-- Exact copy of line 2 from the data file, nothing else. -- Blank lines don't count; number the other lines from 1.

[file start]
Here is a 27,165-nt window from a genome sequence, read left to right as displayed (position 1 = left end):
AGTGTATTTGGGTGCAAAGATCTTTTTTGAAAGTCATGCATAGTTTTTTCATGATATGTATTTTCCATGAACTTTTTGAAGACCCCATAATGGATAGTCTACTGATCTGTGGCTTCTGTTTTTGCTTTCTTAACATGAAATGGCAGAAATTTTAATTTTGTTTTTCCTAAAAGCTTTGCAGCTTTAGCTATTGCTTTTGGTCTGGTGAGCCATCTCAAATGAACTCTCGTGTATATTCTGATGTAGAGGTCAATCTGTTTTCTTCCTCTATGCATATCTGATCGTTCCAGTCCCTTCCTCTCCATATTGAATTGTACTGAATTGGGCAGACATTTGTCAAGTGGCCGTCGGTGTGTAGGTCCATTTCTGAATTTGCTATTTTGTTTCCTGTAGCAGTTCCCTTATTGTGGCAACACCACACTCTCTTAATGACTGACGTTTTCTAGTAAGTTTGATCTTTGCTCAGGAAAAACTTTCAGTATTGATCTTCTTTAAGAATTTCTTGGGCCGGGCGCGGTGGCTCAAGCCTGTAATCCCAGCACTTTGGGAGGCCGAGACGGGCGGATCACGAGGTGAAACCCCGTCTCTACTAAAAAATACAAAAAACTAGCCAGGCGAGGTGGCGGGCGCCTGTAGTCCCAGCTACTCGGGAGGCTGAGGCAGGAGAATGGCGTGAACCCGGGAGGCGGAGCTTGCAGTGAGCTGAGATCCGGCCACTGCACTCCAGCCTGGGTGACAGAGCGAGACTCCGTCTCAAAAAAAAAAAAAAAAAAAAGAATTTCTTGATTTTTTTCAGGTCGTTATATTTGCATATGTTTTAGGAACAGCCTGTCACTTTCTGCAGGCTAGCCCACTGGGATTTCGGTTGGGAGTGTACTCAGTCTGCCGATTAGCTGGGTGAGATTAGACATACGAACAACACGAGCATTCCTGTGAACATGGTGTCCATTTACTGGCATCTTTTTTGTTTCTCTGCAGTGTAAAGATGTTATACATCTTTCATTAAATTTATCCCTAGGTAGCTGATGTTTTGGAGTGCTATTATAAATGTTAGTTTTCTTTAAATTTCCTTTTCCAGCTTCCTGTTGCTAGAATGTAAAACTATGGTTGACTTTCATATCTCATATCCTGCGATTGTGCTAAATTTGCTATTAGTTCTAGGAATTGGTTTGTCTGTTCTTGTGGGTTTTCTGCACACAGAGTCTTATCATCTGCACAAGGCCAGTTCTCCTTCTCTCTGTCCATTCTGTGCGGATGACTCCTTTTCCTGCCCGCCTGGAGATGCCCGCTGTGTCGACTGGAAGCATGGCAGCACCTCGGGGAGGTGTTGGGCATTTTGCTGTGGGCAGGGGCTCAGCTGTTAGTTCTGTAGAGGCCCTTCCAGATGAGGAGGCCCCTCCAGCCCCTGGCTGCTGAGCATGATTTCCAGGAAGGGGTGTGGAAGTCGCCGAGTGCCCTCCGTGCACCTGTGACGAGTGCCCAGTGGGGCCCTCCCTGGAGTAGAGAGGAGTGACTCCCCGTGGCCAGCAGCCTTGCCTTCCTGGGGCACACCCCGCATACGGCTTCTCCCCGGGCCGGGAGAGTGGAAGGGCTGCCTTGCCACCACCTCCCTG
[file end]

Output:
AGTGTATTTGGGTGCAAAGATCTTTTTTGAAAGTCATGCATAGTTTTTTCATGATATGTATTTTCCATGAACTTTTTGAAGACCCCATAATGGATAGTCTACTGATCTGTGGCTTCTGTTTTTGCTTTCTTAACATGAAATGGCAGAAATTTTAATTTTGTTTTTCCTAAAAGCTTTGCAGCTTTAGCTATTGCTTTTGGTCTGGTGAGCCATCTCAAATGAACTCTCGTGTATATTCTGATGTAGAGGTCAATCTGTTTTCTTCCTCTATGCATATCTGATCGTTCCAGTCCCTTCCTCTCCATATTGAATTGTACTGAATTGGGCAGACATTTGTCAAGTGGCCGTCGGTGTGTAGGTCCATTTCTGAATTTGCTATTTTGTTTCCTGTAGCAGTTCCCTTATTGTGGCAACACCACACTCTCTTAATGACTGACGTTTTCTAGTAAGTTTGATCTTTGCTCAGGAAAAACTTTCAGTATTGATCTTCTTTAAGAATTTCTTGGGCCGGGCGCGGTGGCTCAAGCCTGTAATCCCAGCACTTTGGGAGGCCGAGACGGGCGGATCACGAGGTGAAACCCCGTCTCTACTAAAAAATACAAAAAACTAGCCAGGCGAGGTGGCGGGCGCCTGTAGTCCCAGCTACTCGGGAGGCTGAGGCAGGAGAATGGCGTGAACCCGGGAGGCGGAGCTTGCAGTGAGCTGAGATCCGGCCACTGCACTCCAGCCTGGGTGACAGAGCGAGACTCCGTCTCAAAAAAAAAAAAAAAAAAAAGAATTTCTTGATTTTTTTCAGGTCGTTATATTTGCATATGTTTTAGGAACAGCCTGTCACTTTCTGCAGGCTAGCCCACTGGGATTTCGGTTGGGAGTGTACTCAGTCTGCCGATTAGCTGGGTGAGATTAGACATACGAACAACACGAGCATTCCTGTGAACATGGTGTCCATTTACTGGCATCTTTTTTGTTTCTCTGCAGTGTAAAGATGTTATACATCTTTCATTAAATTTATCCCTAGGTAGCTGATGTTTTGGAGTGCTATTATAAATGTTAGTTTTCTTTAAATTTCCTTTTCCAGCTTCCTGTTGCTAGAATGTAAAACTATGGTTGACTTTCATATCTCATATCCTGCGATTGTGCTAAATTTGCTATTAGTTCTAGGAATTGGTTTGTCTGTTCTTGTGGGTTTTCTGCACACAGAGTCTTATCATCTGCACAAGGCCAGTTCTCCTTCTCTCTGTCCATTCTGTGCGGATGACTCCTTTTCCTGCCCGCCTGGAGATGCCCGCTGTGTCGACTGGAAGCATGGCAGCACCTCGGGGAGGTGTTGGGCATTTTGCTGTGGGCAGGGGCTCAGCTGTTAGTTCTGTAGAGGCCCTTCCAGATGAGGAGGCCCCTCCAGCCCCTGGCTGCTGAGCATGATTTCCAGGAAGGGGTGTGGAAGTCGCCGAGTGCCCTCCGTGCACCTGTGACGAGTGCCCAGTGGGGCCCTCCCTGGAGTAGAGAGGAGTGACTCCCCGTGGCCAGCAGCCTTGCCTTCCTGGGGCACACCCCGCATACGGCTTCTCCCCGGGCCGGGAGAGTGGAAGGGCTGCCTTGCCACCACCTCCCTG